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Twitching - Cause & Cure
Thursday 24th May 2018
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Twitching

The forecast alters yet sales have not.

This is horribly common, yet often unrecognised. There are several culprits (which I won't explore) and one entirely innocent reason.

Sometimes we don't think of a forecast as a forecast, yet it is.

A recommended Purchase Order (PO)[1]; a master production schedule; and using standard deviation to calculate safety stock all use a mathematical projection of the future.

That's a forecast.

Yet we may not think of it as a forecast. We may not even see the result. A large (and very successful) retailer recalculated then overwrote (and did not retain) the forecast every morning around 2am. Nobody saw it; no human judgment was applied to it.
When we plotted all those items whose target stock had changed while none had sold, the penny dropped.

Twitching has multiple causes and therefore multiple fixes. However, one common trap recurs.

If you think you have a forecasting problem, don't blithely pour more effort into forecasting. You'll probably make it worse!

In the mass of data, finding which sales have actually changed really is like looking for a needle in a haystack.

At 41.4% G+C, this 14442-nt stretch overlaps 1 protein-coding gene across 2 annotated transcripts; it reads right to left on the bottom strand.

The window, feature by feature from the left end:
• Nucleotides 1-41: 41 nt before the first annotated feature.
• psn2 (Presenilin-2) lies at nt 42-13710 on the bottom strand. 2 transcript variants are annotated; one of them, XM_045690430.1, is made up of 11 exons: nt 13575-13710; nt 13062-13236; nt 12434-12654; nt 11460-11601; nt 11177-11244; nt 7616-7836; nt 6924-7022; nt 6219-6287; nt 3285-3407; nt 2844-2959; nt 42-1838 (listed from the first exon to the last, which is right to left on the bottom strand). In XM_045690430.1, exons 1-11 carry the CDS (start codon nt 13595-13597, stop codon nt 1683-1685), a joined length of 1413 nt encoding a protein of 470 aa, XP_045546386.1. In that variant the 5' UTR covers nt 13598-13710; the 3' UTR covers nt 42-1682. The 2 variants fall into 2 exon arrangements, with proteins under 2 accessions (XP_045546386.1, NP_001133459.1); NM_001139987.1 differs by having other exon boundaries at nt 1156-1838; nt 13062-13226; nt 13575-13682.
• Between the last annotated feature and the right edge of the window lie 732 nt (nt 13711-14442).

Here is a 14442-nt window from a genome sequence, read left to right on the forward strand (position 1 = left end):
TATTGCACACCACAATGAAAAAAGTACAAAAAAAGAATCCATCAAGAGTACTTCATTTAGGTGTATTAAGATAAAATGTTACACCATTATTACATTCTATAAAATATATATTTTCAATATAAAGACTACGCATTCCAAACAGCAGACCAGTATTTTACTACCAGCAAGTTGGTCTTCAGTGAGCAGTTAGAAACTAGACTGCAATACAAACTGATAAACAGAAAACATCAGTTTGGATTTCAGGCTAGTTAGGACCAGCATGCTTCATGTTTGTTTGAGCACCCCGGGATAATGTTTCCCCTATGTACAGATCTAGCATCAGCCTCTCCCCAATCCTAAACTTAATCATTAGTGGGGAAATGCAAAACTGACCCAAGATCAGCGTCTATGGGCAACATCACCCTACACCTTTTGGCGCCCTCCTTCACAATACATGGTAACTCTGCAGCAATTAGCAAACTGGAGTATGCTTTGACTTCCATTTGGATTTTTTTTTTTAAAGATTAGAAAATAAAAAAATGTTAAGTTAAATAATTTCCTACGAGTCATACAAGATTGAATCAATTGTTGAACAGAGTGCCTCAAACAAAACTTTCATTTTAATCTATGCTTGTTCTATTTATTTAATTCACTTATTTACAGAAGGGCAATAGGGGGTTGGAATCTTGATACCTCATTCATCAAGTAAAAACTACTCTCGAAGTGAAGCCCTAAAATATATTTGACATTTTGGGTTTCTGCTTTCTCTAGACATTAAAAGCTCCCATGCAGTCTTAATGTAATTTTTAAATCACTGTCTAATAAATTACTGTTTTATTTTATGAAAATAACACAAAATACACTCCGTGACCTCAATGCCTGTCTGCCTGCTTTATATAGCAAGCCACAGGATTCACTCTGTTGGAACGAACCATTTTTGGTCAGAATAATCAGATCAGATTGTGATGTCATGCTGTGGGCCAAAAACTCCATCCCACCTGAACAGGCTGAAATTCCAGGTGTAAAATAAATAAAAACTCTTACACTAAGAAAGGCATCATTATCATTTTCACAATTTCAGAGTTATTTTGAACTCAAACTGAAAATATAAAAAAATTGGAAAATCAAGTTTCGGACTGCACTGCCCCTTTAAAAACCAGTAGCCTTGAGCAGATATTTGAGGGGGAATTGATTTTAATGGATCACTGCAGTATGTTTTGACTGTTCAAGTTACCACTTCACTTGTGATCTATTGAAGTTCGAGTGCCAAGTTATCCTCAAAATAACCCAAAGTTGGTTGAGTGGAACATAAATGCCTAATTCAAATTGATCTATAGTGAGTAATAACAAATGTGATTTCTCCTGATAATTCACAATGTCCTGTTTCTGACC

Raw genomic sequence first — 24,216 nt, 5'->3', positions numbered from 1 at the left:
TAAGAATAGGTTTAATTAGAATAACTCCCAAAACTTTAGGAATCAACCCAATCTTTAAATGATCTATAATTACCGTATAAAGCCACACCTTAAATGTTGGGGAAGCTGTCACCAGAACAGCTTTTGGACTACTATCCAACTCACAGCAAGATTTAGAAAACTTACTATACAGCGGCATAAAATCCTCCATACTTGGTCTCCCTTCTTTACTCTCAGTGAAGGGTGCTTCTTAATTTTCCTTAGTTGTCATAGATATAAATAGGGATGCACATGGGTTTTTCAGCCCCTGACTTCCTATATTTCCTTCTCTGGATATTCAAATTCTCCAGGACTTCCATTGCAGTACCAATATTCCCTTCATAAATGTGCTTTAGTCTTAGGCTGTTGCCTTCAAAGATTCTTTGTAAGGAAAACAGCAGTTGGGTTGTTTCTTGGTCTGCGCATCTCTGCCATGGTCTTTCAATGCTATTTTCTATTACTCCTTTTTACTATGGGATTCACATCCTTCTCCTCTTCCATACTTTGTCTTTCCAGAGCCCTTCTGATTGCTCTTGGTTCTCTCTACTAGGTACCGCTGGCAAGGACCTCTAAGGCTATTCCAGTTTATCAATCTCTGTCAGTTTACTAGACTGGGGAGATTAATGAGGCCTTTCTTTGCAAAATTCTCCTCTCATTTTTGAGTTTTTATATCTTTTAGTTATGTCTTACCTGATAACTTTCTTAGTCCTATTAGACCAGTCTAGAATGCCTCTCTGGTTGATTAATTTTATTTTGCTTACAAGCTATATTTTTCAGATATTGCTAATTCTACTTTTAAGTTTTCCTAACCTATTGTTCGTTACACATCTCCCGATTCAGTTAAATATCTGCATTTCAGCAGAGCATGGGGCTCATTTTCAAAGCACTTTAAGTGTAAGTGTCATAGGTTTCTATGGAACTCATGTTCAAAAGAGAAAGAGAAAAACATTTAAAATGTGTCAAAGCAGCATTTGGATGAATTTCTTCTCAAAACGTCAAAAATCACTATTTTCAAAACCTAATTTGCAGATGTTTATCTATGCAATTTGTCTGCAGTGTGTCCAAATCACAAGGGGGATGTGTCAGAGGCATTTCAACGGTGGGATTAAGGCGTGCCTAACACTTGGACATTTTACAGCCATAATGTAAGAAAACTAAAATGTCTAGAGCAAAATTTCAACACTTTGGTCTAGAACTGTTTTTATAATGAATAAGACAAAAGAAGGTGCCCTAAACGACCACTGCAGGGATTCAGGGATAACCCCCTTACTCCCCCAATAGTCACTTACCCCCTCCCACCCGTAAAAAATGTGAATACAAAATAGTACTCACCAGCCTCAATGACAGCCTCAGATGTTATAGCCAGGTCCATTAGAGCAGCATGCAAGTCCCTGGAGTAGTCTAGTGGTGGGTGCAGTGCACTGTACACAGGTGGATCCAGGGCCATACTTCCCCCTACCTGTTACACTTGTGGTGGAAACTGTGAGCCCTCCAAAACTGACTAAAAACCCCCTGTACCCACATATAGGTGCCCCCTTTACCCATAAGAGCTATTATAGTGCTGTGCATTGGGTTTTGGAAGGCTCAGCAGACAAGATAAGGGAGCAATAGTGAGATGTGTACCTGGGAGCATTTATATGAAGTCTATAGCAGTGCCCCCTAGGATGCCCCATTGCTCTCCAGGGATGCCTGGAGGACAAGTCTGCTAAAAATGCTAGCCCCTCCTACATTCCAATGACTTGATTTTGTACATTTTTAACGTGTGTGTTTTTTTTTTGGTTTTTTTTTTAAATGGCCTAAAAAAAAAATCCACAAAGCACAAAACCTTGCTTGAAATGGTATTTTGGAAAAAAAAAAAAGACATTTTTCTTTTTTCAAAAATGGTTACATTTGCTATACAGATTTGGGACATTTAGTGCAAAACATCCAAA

Just don't add more hay, which is what reforecasting below the 'Thresholds of Forecastability' (or TOF) does.

There's a wealth of further material available, including non-mathematical Tools to help set and understand the 'Three TOFs' (below which, you take increasing twitch risks). Just ask.


This might explain a lot. Please contact us


  1. The most pernicious twitching problem is the 'suggested PO for zero'. Since there's no such thing, let me expand! The system thinks we need none, because its forecast is currently lower than actual. If the forecast were higher than actual it would issue a daft PO quantity which somebody might catch. Because the system stays silent, nobody sees the problem until it's too late.
Trying to reduce stock often fails. Increasing Service Level usually reduces stock and increases profit. Go figure.
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